This method has served TBM progress well through the 5km it has advanced from its start at the south end of the tunnel, but it was not considered capable of controlling the water content in the essentially flowing materials of the MBZ. Here the more effective pretreatment of ground freezing installed horizontally from a pilot tunnel was adopted.
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Surrounded by frozen ground in the pilot tunnel

The various phases of installing the freezing through the MBZ started in January 2006 (Fig 1). By the time the TBM arrived, a collar of frozen ground about 4-6m thick around the 8m diameter circle of freeze pipes was in place. The freezing circuit was discontinued in mid-May and it took 14 days, working around the clock, to get through the zone and achieve breakthrough with the pilot heading on Tuesday.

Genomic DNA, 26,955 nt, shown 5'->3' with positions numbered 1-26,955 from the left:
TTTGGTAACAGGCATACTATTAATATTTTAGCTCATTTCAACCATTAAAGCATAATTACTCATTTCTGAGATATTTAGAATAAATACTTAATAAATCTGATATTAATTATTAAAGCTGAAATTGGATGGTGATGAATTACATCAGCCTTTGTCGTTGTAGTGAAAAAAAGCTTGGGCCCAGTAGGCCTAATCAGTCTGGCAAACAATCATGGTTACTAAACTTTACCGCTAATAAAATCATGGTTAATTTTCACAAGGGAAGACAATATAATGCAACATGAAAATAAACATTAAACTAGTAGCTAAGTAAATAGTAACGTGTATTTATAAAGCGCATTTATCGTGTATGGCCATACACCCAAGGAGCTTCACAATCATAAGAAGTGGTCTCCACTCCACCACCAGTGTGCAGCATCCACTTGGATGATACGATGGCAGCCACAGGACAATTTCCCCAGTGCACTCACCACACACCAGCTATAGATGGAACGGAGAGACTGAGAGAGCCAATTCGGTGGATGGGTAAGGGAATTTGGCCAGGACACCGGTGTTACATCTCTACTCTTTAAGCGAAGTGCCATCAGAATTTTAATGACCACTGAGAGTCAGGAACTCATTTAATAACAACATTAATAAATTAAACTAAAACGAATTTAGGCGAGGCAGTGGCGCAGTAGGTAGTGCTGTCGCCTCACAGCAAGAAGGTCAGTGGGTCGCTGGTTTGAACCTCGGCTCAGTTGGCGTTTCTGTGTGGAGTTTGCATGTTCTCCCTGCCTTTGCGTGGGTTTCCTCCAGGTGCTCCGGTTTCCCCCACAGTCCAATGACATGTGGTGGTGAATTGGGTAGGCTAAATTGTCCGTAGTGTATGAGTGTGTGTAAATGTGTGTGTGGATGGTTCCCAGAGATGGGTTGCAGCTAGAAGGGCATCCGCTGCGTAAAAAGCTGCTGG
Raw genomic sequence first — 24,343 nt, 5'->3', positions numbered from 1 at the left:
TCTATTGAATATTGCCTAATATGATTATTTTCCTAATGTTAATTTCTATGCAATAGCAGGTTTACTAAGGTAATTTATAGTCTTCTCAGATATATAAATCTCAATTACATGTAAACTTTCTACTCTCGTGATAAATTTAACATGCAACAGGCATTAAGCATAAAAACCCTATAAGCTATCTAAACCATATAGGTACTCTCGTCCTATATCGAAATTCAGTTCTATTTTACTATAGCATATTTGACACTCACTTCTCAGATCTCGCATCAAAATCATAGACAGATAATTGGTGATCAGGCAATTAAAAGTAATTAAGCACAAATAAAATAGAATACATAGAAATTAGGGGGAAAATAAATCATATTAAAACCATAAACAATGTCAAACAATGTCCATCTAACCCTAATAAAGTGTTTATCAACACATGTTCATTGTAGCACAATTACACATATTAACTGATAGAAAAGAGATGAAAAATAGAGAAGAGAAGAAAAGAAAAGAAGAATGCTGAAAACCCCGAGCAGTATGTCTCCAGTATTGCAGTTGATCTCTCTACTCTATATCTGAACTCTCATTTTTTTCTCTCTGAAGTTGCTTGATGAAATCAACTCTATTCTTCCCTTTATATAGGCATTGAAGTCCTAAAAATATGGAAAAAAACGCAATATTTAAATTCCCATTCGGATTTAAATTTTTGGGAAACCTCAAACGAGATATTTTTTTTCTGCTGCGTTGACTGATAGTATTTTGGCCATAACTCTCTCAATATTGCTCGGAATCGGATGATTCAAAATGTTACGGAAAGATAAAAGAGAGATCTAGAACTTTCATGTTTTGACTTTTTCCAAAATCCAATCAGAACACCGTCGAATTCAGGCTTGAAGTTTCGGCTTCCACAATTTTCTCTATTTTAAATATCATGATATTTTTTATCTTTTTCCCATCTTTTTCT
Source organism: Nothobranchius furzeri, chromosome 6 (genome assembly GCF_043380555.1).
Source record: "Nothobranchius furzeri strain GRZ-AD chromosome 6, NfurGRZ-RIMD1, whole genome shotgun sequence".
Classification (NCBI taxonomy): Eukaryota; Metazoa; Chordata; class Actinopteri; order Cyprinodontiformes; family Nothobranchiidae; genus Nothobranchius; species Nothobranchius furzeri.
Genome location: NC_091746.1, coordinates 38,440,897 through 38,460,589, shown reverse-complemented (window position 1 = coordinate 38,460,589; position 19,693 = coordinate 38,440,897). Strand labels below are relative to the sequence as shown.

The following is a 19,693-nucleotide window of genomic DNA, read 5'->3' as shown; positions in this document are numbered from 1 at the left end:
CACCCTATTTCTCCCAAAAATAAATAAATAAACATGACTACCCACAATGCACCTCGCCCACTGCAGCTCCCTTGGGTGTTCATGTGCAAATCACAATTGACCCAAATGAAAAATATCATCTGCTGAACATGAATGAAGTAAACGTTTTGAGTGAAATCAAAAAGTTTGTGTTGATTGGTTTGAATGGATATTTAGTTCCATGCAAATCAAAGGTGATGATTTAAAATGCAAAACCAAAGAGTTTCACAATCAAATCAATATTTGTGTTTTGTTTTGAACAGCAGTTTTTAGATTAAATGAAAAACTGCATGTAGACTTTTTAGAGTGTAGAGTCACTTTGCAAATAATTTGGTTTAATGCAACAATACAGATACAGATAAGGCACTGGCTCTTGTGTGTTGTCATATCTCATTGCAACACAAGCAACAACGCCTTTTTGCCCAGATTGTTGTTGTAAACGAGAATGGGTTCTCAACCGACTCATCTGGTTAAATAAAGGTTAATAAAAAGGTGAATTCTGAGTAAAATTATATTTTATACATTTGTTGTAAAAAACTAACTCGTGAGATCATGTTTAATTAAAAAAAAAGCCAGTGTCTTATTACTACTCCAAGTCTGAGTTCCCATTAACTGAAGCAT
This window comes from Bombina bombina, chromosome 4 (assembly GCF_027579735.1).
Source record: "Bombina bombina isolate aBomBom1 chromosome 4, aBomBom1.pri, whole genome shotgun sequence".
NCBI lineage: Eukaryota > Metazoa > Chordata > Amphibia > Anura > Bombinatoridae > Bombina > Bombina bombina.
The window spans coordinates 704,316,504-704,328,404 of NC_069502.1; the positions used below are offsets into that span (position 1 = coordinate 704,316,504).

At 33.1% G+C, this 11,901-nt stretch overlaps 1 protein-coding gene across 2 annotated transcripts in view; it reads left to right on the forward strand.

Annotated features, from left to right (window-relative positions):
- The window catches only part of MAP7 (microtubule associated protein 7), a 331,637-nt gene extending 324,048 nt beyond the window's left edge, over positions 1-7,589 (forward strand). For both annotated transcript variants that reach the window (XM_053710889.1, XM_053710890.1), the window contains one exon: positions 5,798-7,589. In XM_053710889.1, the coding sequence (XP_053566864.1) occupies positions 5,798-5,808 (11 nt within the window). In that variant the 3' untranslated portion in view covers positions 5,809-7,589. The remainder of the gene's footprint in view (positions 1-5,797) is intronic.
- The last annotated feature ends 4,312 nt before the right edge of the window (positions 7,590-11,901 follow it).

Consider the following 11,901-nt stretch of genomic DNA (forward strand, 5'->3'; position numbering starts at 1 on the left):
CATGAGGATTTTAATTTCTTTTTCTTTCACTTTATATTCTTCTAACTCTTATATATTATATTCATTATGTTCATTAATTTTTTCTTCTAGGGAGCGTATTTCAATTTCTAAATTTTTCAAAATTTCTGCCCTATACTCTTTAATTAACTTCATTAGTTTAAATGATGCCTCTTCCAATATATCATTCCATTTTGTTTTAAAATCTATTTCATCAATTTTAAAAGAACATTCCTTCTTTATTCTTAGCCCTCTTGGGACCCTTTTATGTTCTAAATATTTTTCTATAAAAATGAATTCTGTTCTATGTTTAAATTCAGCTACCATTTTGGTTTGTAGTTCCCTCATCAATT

"This was a truly significant achievement for us and the project," said Sturk in an exclusive interview with TunnelTalk. "We now have about 600m to go to breakthrough completely in about mid-September, when there will be major celebrations. Following that we will dismantle the machine, take it back to the south portal and repeat the same process for the second tube. That should be an easier affair, having learned and experienced much on this first drive."
Only one TBM could be used on the twin tube project. Tight restrictions imposed on the project by the Swedish government's environmental protection agencies to control ground water flows from the headings limited excavation to only one tube at a time.
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Frost on the freezing equipment